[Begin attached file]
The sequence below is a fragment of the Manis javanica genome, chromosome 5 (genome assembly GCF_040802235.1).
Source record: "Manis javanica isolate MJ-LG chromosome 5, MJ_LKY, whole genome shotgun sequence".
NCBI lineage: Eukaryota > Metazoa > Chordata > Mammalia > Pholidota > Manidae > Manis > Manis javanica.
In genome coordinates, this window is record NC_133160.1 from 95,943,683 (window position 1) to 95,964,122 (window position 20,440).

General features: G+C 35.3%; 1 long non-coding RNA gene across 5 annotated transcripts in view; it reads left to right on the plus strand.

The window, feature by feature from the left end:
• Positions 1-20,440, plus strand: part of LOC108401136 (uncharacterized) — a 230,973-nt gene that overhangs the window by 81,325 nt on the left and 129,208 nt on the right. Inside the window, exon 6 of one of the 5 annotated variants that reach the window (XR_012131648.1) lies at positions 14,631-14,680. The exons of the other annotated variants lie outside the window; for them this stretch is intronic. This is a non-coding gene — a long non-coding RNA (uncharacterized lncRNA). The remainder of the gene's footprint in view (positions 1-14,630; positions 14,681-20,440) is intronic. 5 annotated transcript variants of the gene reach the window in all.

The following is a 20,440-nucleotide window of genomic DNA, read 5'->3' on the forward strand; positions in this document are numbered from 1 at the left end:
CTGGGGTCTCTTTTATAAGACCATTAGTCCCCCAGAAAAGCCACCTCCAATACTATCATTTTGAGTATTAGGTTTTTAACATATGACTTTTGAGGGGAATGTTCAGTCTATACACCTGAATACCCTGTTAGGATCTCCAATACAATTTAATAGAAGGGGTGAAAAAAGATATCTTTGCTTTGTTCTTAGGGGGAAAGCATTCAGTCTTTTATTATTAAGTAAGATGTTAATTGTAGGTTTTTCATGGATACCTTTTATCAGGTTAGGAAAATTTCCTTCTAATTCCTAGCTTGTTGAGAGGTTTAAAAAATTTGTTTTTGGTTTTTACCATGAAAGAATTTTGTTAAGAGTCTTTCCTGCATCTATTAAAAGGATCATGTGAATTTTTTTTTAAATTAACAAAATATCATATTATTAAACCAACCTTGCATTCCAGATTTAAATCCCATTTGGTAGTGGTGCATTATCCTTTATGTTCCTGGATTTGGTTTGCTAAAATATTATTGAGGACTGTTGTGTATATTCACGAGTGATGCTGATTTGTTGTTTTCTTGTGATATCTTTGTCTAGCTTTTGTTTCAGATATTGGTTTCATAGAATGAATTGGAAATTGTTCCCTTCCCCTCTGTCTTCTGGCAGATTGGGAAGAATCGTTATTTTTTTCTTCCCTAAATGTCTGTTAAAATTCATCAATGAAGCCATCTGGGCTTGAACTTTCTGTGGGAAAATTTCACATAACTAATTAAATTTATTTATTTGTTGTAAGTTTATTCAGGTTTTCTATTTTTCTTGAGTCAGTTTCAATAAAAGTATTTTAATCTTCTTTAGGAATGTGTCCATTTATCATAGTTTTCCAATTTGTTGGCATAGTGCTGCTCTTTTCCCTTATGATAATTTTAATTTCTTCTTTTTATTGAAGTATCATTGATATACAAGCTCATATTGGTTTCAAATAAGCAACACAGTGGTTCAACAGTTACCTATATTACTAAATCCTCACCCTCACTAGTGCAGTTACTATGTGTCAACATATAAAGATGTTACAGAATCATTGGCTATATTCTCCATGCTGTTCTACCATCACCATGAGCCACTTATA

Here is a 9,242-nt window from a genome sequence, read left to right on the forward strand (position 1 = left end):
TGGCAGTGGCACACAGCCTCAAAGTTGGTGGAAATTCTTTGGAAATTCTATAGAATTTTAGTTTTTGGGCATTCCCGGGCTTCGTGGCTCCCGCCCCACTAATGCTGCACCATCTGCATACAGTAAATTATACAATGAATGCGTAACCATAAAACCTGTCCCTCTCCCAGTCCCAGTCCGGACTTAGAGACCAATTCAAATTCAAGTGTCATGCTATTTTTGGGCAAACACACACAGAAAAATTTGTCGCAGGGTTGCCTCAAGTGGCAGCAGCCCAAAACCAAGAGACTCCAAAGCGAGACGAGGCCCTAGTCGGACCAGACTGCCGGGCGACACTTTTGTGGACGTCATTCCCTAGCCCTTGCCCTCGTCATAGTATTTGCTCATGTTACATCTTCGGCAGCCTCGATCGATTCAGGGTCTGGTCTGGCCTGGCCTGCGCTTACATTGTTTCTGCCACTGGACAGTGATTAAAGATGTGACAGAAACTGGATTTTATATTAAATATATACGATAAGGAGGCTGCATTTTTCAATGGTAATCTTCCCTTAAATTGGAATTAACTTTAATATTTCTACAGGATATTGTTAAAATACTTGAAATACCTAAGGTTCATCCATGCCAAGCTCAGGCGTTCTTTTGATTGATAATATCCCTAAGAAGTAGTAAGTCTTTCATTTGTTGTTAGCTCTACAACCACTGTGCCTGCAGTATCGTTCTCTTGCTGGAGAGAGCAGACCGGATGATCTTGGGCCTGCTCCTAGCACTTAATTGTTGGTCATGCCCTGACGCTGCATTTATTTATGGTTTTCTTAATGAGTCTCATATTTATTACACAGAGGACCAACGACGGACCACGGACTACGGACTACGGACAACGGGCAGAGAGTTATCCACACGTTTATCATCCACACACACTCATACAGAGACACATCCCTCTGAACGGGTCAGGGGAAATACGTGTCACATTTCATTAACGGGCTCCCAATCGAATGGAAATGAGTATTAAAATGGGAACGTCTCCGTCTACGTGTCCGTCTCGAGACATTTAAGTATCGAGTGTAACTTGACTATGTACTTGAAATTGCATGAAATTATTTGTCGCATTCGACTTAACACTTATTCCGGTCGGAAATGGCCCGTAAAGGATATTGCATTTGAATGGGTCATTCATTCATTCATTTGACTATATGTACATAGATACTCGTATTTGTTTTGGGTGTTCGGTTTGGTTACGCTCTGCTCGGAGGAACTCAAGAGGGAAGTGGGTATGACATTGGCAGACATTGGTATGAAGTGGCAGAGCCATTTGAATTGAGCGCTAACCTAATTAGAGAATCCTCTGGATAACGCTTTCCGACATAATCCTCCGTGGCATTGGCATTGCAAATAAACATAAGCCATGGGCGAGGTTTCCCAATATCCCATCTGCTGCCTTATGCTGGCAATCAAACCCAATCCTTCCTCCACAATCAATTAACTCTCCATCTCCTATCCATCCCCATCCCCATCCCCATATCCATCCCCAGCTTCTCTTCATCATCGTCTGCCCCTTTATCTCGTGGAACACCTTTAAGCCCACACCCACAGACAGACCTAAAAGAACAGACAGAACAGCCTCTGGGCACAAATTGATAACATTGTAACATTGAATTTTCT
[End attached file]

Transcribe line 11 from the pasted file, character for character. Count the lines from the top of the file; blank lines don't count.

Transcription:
TGGCAGTGGCACACAGCCTCAAAGTTGGTGGAAATTCTTTGGAAATTCTATAGAATTTTAGTTTTTGGGCATTCCCGGGCTTCGTGGCTCCCGCCCCACTAATGCTGCACCATCTGCATACAGTAAATTATACAATGAATGCGTAACCATAAAACCTGTCCCTCTCCCAGTCCCAGTCCGGACTTAGAGACCAATTCAAATTCAAGTGTCATGCTATTTTTGGGCAAACACACACAGAAAAATTTGTCGCAGGGTTGCCTCAAGTGGCAGCAGCCCAAAACCAAGAGACTCCAAAGCGAGACGAGGCCCTAGTCGGACCAGACTGCCGGGCGACACTTTTGTGGACGTCATTCCCTAGCCCTTGCCCTCGTCATAGTATTTGCTCATGTTACATCTTCGGCAGCCTCGATCGATTCAGGGTCTGGTCTGGCCTGGCCTGCGCTTACATTGTTTCTGCCACTGGACAGTGATTAAAGATGTGACAGAAACTGGATTTTATATTAAATATATACGATAAGGAGGCTGCATTTTTCAATGGTAATCTTCCCTTAAATTGGAATTAACTTTAATATTTCTACAGGATATTGTTAAAATACTTGAAATACCTAAGGTTCATCCATGCCAAGCTCAGGCGTTCTTTTGATTGATAATATCCCTAAGAAGTAGTAAGTCTTTCATTTGTTGTTAGCTCTACAACCACTGTGCCTGCAGTATCGTTCTCTTGCTGGAGAGAGCAGACCGGATGATCTTGGGCCTGCTCCTAGCACTTAATTGTTGGTCATGCCCTGACGCTGCATTTATTTATGGTTTTCTTAATGAGTCTCATATTTATTACACAGAGGACCAACGACGGACCACGGACTACGGACTACGGACAACGGGCAGAGAGTTATCCACACGTTTATCATCCACACACACTCATACAGAGACACATCCCTCTGAACGGGTCAGGGGAAATACGTGTCACATTTCATTAACGGGCTCCCAATCGAATGGAAATGAGTATTAAAATGGGAACGTCTCCGTCTACGTGTCCGTCTCGAGACATTTAAGTATCGAGTGTAACTTGACTATGTACTTGAAATTGCATGAAATTATTTGTCGCATTCGACTTAACACTTATTCCGGTCGGAAATGGCCCGTAAAGGATATTGCATTTGAATGGGTCATTCATTCATTCATTTGACTATATGTACATAGATACTCGTATTTGTTTTGGGTGTTCGGTTTGGTTACGCTCTGCTCGGAGGAACTCAAGAGGGAAGTGGGTATGACATTGGCAGACATTGGTATGAAGTGGCAGAGCCATTTGAATTGAGCGCTAACCTAATTAGAGAATCCTCTGGATAACGCTTTCCGACATAATCCTCCGTGGCATTGGCATTGCAAATAAACATAAGCCATGGGCGAGGTTTCCCAATATCCCATCTGCTGCCTTATGCTGGCAATCAAACCCAATCCTTCCTCCACAATCAATTAACTCTCCATCTCCTATCCATCCCCATCCCCATCCCCATATCCATCCCCAGCTTCTCTTCATCATCGTCTGCCCCTTTATCTCGTGGAACACCTTTAAGCCCACACCCACAGACAGACCTAAAAGAACAGACAGAACAGCCTCTGGGCACAAATTGATAACATTGTAACATTGAATTTTCT